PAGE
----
Roku, Inc. (NASDAQ: ROKU) has been quite successful in acquiring subscribers and retaining them, even while facing stiff competition from its larger peers in the media streaming space. Though it has not been able to fully leverage the benefits of the stay-at-home trend so far, recent developments show that things are changing for the better for the Silicon Valley-based television streaming platform.
The stock got a major boost this week after the management clinched a deal with Comcast (CMSCA) to offer OTT video streaming service Peacock on the platform. After surging to a new high, the stock is probably stabilizing. According to experts, right now the pros are outweighing the cones, offering a buying opportunity that most investors wouldn’t want to miss. While analysts are divided on the stock’s valuation, the impressive past performance shows Roku has the potential to create long-term value.
But skepticism will linger in the market until the company ends the losing streak and starts generating profit consistently, as the bottom-line has been dragged by costs related to investments in expansion projects. The near-term prospects don’t look very encouraging, given the constraints on television ad spending — especially among hospitality and travel companies. The downtrend in advertising, Roku’s primary revenue source, is expected to continue in the second half and beyond.
“We expect strong consumer interest in the shift to TV streaming to continue but we are mindful of the potential for both retail and supply chain disruptions as well as changes to consumer buying behavior during important shopping periods in the second half of the year, including back to school and most importantly the holiday season. The ad industry outlook remains uncertain in the second half and we believe that total TV ad spend will not recover to pre-COVID-19 levels until well into 2021,” said Roku’s CFO Steve Louden at the latest post-earnings meet.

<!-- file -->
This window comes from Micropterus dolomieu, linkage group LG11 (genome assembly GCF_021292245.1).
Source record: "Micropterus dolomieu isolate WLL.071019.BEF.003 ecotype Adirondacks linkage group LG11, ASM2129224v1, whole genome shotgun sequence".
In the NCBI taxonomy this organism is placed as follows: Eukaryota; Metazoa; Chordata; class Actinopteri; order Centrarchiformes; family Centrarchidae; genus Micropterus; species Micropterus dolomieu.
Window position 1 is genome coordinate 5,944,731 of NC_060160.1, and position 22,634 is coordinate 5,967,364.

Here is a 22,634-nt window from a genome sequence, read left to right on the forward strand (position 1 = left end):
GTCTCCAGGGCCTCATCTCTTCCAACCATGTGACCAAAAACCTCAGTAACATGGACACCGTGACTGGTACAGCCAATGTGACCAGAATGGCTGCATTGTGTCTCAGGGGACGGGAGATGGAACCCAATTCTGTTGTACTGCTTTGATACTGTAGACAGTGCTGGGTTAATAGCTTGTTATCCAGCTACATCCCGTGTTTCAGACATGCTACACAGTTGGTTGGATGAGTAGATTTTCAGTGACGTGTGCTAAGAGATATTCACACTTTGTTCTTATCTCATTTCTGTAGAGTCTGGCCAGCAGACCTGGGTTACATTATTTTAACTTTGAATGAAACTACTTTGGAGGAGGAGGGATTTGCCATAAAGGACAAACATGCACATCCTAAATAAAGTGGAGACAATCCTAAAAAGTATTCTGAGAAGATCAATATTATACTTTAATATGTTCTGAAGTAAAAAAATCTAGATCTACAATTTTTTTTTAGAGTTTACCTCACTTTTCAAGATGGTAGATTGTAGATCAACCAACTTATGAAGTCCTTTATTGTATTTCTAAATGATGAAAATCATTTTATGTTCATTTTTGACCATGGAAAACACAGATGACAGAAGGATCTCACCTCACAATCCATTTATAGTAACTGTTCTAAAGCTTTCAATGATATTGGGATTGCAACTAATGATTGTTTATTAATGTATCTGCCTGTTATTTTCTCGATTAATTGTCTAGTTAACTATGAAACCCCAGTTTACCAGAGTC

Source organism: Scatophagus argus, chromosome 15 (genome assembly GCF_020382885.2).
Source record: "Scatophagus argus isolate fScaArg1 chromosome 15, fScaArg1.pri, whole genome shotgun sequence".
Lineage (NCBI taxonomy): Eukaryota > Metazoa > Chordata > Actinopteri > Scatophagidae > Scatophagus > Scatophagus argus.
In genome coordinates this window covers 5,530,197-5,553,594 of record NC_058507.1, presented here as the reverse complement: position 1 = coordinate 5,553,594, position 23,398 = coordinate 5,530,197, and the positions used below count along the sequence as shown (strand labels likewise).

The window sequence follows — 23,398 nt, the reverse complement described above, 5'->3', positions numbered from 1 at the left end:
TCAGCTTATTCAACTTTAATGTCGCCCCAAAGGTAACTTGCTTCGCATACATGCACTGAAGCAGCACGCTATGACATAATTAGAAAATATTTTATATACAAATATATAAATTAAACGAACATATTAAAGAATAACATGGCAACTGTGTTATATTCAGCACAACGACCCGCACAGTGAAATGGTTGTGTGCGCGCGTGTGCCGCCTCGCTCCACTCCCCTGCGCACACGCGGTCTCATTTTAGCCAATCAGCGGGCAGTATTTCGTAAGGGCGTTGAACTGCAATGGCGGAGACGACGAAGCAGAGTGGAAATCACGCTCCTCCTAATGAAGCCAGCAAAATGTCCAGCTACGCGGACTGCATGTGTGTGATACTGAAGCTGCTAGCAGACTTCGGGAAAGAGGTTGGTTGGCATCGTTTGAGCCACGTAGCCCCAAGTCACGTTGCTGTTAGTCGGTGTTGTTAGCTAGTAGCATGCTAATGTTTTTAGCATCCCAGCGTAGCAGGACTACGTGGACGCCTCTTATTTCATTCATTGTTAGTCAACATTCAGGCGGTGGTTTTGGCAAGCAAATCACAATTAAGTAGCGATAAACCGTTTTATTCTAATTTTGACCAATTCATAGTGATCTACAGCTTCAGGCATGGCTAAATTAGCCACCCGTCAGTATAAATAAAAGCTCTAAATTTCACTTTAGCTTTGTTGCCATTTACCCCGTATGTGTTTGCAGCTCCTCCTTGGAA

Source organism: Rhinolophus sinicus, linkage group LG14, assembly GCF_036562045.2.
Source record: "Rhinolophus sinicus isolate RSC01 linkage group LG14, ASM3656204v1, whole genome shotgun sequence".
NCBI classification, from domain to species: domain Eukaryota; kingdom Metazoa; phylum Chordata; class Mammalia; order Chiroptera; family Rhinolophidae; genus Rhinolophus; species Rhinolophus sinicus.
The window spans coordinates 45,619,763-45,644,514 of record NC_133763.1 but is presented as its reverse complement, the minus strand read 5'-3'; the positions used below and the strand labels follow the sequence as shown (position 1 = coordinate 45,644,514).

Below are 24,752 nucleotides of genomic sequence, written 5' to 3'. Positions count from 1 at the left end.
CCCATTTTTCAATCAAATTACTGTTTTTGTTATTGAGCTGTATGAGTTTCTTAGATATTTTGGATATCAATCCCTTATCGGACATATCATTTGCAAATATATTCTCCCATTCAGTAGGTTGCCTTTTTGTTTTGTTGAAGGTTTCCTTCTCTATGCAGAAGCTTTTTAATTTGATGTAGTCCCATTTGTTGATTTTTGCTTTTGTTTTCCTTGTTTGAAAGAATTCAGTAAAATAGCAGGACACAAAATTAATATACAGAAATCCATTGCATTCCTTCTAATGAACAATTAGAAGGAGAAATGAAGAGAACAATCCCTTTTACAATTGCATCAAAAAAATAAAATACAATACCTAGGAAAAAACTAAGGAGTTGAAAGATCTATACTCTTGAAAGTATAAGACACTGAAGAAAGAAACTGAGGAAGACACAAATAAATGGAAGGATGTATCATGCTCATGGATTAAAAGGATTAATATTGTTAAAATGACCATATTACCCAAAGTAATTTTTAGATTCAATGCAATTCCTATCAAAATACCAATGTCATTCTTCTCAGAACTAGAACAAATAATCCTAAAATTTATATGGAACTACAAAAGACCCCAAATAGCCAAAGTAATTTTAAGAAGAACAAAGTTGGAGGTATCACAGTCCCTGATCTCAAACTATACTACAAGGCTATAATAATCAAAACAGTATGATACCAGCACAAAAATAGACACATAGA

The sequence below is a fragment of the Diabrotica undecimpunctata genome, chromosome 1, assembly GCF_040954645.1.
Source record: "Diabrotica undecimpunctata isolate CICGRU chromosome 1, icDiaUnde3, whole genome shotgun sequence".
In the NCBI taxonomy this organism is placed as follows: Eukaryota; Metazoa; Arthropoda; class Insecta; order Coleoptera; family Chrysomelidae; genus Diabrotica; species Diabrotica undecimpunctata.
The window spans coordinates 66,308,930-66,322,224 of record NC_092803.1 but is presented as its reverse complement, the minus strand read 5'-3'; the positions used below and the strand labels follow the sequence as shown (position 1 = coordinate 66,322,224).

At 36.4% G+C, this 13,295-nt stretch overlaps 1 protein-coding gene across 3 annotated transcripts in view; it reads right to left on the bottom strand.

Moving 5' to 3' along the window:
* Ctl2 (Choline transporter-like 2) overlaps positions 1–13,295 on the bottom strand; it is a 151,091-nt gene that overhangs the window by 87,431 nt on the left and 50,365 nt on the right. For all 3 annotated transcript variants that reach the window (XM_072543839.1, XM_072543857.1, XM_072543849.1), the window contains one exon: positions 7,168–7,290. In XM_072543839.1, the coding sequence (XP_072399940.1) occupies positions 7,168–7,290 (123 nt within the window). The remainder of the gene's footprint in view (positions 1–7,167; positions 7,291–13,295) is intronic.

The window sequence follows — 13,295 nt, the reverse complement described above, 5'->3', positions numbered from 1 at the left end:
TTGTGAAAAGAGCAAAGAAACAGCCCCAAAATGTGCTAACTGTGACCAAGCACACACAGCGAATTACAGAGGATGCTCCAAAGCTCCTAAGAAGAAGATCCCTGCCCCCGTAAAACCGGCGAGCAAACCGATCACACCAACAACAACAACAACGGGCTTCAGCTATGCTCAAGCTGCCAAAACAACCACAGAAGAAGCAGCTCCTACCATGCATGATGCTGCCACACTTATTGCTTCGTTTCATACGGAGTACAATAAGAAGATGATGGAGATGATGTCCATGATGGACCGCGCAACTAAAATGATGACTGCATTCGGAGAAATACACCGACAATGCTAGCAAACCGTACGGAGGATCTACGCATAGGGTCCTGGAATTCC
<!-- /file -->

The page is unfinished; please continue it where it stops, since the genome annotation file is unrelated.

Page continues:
The good news is that tough times don’t last forever. Television will continue to be a preferred medium for the consumption of visual content in the near future, thanks to the COVID-related movement restrictions and lack of access to cinema halls and theatres. After registering record user growth and adding several millions of streaming hours, the company is well-positioned to leverage the unfolding opportunities in home entertainment. Of late, Roku has been benefiting from the cord-cutting wave that triggered a migration of viewers from linear TV to modern streaming platforms.
The platform carries almost all the top streaming services, which gives it a competitive advantage and unique place in the segment. New players like Disney+ and Apple TV are reportedly in talks with the management for carrying their services on the Roku platform.
I think that a key thing to think about is that we’re growing — our ad business is growing strongly in what’s a down market for the advertising business. And also if you just think about the fact that all television is going to stream, that of course means all TV adds are going to screen, all advertising is going to switch to OTT for video and we’re just still in the very early days of that. It’s a huge opportunity ahead of us.Anthony Wood, chairman and chief executive officer of Roku
Costs Weigh on Profit
Roku’s second-quarter results were hurt by a spike in operating expenses, mainly due to costs related to acquisition and employee hiring, which more than offset a 42% growth in revenues to $356 million. The bottom-line remained in the negative territory, with net loss widening to $0.35 per share. Interestingly, the mixed performance came in an otherwise-promising quarter that witnessed strong user growth and a surge in streaming hours. While the results topped expectations, the management withheld the guidance citing a lack of clarity.
The market was not impressed by last month’s earnings report and the stock withdrew from its pre-earnings highs. But it regained momentum pretty quickly and maintained the uptrend since then, before climbing to an all-time high this week. The shares, which moved up 38% since the beginning of the year, closed Tuesday’s regular session at $193.79, up 2%. They have been underperforming the S&P 500 index for the past several months.
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